vBulletin posting tags
Many new members -- and perhaps old ones, too -- may find posting to the vBulletin board a bit bewildering. Here's a little something to ease the pain of wading thru page after page of boring techno lingo, also known as the ancient and nowadays almost compeletely forgotten technique called "reading the manual".
Anyhow, here's a primer.
When formatting the posts, the vBulletin forum uses predefined "words" as guidance when displaying a post. These words are known as "tags". Most of these tags can make your post more easy to read and will thus aid you in getting the actual message of the post across. Further, it's a nice gesture, I'm sure you agree.
Character tags are words placed inside square brackets, for instance [B] for bold, [I] for italics and [U] for underlining. All text between the opening and closing tags will be formatted.
Text alignment is done with the [LEFT], [RIGHT] and [CENTER] tags.
was placed inside [RIGHT] tags, whereas this text:
was placed inside [CENTER] tags.
Left side alignment is default alignment. If you do not specify an alignment, all text begins at the left side of the post.
The indent tag formats the entire text between the tags. If you write [INDENT]Indented text.[/INDENT], it will end up looking like this:
Some of the tags perform more advanced tasks than simple character formatting. Here are a few useful ones.
The List Tag is a complicated one, but it can bring a lot of clarity to pretty much any post. Lists can be numbered or bulleted. Lists are bulleted by default, so if you don't specify a list type, you will end up with a bulleted list. If you specify a numbered list, however, with the [LIST=1] tag, the list will be a sequentially numbered list. Each "item" in the list is preceded by a [*] tag.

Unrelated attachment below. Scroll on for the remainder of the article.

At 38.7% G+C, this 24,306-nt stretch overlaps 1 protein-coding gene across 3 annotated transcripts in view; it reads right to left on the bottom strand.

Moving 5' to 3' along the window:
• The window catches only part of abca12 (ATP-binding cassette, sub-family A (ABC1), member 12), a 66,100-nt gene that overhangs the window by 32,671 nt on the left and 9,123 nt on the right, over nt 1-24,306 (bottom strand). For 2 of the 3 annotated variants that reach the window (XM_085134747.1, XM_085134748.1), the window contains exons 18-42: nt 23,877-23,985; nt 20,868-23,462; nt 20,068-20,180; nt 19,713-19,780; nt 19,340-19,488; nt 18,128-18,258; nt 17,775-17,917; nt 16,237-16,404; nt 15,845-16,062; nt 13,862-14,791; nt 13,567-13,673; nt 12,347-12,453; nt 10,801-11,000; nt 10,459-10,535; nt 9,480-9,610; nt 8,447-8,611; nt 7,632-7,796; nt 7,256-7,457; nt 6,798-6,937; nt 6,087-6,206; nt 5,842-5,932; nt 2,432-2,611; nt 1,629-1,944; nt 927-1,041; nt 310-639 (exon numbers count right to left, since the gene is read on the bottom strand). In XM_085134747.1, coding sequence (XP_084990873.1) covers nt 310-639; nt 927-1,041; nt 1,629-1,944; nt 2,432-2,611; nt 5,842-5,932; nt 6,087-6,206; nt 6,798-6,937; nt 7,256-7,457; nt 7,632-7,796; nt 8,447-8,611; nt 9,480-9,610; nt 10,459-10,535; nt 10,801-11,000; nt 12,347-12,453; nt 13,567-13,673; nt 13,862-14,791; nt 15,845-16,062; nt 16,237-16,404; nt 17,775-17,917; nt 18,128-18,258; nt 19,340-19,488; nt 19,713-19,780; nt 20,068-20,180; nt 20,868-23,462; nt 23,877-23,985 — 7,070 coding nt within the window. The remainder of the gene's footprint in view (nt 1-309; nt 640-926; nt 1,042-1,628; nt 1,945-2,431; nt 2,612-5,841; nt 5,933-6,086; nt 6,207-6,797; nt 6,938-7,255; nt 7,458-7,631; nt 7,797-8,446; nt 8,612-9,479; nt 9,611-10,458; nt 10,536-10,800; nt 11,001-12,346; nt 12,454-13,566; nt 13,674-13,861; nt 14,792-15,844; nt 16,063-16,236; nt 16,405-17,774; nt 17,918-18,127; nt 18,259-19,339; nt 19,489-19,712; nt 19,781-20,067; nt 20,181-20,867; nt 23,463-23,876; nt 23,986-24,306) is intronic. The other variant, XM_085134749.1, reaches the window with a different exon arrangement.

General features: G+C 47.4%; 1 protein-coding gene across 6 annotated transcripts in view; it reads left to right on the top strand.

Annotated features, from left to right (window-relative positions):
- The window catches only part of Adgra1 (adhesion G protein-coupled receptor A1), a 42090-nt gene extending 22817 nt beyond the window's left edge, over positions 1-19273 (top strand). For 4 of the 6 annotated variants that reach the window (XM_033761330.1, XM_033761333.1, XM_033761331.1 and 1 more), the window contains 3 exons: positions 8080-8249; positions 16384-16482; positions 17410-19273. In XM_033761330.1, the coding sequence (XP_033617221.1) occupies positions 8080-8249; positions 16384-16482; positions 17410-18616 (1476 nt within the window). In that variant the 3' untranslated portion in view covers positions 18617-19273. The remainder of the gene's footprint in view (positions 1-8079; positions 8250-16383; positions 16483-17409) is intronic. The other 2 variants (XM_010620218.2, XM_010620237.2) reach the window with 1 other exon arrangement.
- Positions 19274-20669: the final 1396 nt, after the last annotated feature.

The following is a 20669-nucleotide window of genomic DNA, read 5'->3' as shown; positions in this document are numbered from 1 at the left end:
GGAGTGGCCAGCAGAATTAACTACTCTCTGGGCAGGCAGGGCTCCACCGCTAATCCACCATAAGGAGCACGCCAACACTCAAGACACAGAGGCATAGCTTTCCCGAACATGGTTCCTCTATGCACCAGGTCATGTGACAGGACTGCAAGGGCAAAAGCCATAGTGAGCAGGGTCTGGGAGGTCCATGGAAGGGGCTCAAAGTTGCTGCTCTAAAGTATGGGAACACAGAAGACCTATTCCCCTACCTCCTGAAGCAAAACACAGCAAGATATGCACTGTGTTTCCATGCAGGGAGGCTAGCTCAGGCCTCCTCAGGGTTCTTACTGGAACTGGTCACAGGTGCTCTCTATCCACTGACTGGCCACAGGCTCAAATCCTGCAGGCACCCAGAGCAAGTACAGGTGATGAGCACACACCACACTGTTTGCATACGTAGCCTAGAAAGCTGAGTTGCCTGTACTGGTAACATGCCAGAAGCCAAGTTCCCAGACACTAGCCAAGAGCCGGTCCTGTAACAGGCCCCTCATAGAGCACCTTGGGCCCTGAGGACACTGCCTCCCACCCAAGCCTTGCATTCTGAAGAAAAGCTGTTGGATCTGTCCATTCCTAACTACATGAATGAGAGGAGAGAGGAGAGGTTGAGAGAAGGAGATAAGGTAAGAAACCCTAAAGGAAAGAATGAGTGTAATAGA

Confusing? I bet it is. The below examples might clarify.
A bulleted list is created with the [LIST] tag. Below is a list with three items. In order to create it, I wrote:
[LIST][*]Item 1[*]Item 2[*]Item 3[/LIST]
In a post, it looks like this:
A numbered list is created by simply using the tag [LIST=1], instead of the usual list tag. The code is this:
[LIST=1][*]Item 1[*]Item 2[*]Item 3[/LIST]
Note the "=1" in the list tag. Also note that you do not need to specify the item number, vBulletin does all the work for you. It looks like this:
- Item 1
- Item 2
- Item 3
When you click the "" button, the forum engine quotes the entire post, exactly as it should. This is done by Quote Tags. What was that, I hear you say? Ok, it goes like this:
If you want to quote a passage from a previous post, all you need to do is "surround" the text-to-be-quoted with quote tags. Example; if I write
[QUOTE]Text snippet to be quoted.[/QUOTE]
in a post, it will end up looking like this:
Further, if I want to clarify who wrote the quote, I can write
Text snippet to be quoted.
and it will end up looking like this:
To complicate matters further, you can even link to the post containing the quote from the quote. So, if I write (note the number, it's the number of the actual post)
Originally Posted by Ratatosk
an arrowed, clickable blue block will denote a link to the post and it will end up looking like this:
Originally Posted by GridLok
Hyperlinks -- links to other websites or posts -- are another complicated matter. Web links are made with the [URL] tag. All text in the [URL] tag will be treated as a link. If you only write an URL in a post, the vBulletin software will automatically create the required tags. You can, however, add a "user friendly" blurb for the link, like so:
[URL=http://www.google.com]Click here for Google[/URL]
Note how the words "Click here for Google" are placed before the [/URL] closing tag. In the post, it will look like this:
Click here for Google
IMPORTANT: please use the "Preview message" function before you send your post(s). That way you can be assured that your post(s) display correctly.
I hope this helps.